Many popular articles have recently been written about staying present and being mindful. Some folks describe it as focusing your attention on the sensory experiences in the moment–like hearing the wind blow or feeling the temperature on your skin. But mindfulness can be more than simply distracting your attention.
The Metacognitive Therapy folks in England developed what may be the first well-researched mindfulness strategy: Attention Training Technique. (http://www.mct-institute.com/metacognitive-therapy) In that treatment protocol, the patient is taught to shift attention from distressing ideas (worrisome thoughts, phobic ideas) to the experiences in the real-life moment. The method trains you to keep your attention on what’s really going on, rather than the images and thoughts that cause anxiety or depression.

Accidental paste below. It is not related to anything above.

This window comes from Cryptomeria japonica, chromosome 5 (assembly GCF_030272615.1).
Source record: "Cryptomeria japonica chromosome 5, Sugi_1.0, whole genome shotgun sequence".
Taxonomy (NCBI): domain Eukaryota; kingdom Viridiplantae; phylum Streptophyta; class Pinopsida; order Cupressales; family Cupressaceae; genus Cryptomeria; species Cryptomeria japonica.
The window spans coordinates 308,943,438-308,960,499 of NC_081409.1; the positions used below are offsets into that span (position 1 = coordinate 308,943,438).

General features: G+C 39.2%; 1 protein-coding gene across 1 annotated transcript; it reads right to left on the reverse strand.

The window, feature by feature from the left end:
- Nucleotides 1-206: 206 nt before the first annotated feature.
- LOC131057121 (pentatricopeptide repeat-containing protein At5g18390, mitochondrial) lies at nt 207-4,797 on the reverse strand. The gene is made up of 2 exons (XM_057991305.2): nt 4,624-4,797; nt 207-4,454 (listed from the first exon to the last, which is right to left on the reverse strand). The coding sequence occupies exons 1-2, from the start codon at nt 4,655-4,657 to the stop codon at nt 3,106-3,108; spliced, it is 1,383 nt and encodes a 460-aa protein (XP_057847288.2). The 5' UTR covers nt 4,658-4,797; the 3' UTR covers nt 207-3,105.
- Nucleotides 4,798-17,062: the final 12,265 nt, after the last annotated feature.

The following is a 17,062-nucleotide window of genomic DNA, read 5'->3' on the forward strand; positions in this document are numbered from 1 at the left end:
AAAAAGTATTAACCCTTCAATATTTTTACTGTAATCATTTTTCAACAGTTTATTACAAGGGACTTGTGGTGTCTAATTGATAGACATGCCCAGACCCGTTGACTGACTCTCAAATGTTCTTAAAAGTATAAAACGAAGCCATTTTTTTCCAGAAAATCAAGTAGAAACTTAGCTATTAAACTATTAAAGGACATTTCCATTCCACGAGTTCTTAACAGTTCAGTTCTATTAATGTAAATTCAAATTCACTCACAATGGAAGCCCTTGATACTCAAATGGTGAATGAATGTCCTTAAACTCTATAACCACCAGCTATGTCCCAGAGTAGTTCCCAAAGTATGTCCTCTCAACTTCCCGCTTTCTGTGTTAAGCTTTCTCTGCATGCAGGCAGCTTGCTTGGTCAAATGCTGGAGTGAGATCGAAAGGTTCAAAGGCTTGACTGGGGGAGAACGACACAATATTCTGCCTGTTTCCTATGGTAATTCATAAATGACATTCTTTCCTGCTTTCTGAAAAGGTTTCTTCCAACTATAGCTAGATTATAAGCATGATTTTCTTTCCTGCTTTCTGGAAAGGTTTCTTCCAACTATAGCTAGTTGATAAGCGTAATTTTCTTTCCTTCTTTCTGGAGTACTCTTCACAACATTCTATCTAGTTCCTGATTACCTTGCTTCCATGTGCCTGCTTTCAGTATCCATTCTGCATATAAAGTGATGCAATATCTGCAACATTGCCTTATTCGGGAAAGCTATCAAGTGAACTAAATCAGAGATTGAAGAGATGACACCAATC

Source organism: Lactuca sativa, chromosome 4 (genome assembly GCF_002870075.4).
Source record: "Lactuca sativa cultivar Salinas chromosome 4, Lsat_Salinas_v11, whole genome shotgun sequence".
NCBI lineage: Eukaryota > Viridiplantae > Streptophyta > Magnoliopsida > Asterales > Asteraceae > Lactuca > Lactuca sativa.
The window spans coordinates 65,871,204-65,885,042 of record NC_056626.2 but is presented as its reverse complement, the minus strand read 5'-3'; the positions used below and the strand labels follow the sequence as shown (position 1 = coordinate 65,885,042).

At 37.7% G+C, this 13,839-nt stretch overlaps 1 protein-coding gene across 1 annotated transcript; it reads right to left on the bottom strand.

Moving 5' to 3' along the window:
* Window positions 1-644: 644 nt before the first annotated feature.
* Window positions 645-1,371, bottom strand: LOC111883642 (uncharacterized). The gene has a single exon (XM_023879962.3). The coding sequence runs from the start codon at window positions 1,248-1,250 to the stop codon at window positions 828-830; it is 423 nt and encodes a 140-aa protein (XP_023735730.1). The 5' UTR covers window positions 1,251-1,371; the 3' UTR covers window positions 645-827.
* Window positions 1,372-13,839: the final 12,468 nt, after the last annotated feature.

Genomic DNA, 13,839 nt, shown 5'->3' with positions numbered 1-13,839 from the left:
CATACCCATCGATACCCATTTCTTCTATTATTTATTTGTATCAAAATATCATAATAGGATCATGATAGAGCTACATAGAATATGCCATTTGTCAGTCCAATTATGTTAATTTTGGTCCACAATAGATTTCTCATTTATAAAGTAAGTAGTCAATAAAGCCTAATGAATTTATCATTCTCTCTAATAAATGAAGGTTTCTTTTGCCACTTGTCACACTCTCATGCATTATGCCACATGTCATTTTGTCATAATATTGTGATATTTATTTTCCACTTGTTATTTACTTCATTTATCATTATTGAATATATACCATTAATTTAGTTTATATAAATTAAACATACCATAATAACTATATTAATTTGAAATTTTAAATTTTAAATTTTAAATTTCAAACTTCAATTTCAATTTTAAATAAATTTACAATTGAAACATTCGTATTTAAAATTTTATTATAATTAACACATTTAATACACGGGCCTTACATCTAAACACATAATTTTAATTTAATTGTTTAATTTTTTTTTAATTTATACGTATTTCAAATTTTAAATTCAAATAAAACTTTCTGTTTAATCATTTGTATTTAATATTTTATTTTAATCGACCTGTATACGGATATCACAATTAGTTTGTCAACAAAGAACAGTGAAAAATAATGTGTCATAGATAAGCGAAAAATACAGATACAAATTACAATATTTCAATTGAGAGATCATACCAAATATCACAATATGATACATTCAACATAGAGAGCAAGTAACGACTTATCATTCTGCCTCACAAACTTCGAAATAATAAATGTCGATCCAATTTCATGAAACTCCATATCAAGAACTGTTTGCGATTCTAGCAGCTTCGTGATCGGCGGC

However, in more recent CBT strategies, most notably ACT, focus work on staying present (https://contextualscience.org/the_six_core_processes_of_act) as a method to align behaviors in a moment with the thoughts that describe the present (not judge it) and the values a person holds. In this view, staying present, or being mindful of the moment, is used to help someone become unstuck in judgmental or predictive thinking, and instead see how to use behaviors to be true to one’s values in a given moment. Being present, in this approach, is a strategy to find ways for live to be more attuned with what matters most to the person in a given situation.